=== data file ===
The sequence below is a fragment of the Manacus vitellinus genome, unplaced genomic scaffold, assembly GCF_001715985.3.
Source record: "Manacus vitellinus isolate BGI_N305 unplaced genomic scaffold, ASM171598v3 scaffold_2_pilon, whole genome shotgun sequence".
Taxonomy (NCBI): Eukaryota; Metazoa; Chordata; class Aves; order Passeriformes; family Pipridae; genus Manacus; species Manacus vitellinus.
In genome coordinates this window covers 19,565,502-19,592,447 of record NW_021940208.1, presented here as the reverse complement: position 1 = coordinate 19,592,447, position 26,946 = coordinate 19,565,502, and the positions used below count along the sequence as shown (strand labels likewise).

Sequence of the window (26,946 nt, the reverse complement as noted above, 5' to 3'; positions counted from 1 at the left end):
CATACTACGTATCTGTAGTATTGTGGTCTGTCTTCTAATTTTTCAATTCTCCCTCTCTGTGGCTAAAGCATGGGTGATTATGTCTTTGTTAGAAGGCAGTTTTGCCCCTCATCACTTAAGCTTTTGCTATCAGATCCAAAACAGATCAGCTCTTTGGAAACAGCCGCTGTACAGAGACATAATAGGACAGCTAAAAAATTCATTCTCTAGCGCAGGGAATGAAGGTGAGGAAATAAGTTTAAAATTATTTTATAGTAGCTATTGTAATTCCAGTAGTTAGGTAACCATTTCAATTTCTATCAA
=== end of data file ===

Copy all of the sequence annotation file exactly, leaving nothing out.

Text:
The sequence below is a fragment of the Manacus vitellinus genome, unplaced genomic scaffold, assembly GCF_001715985.3.
Source record: "Manacus vitellinus isolate BGI_N305 unplaced genomic scaffold, ASM171598v3 scaffold_2_pilon, whole genome shotgun sequence".
Taxonomy (NCBI): Eukaryota; Metazoa; Chordata; class Aves; order Passeriformes; family Pipridae; genus Manacus; species Manacus vitellinus.
In genome coordinates this window covers 19,565,502-19,592,447 of record NW_021940208.1, presented here as the reverse complement: position 1 = coordinate 19,592,447, position 26,946 = coordinate 19,565,502, and the positions used below count along the sequence as shown (strand labels likewise).

Sequence of the window (26,946 nt, the reverse complement as noted above, 5' to 3'; positions counted from 1 at the left end):
CATACTACGTATCTGTAGTATTGTGGTCTGTCTTCTAATTTTTCAATTCTCCCTCTCTGTGGCTAAAGCATGGGTGATTATGTCTTTGTTAGAAGGCAGTTTTGCCCCTCATCACTTAAGCTTTTGCTATCAGATCCAAAACAGATCAGCTCTTTGGAAACAGCCGCTGTACAGAGACATAATAGGACAGCTAAAAAATTCATTCTCTAGCGCAGGGAATGAAGGTGAGGAAATAAGTTTAAAATTATTTTATAGTAGCTATTGTAATTCCAGTAGTTAGGTAACCATTTCAATTTCTATCAA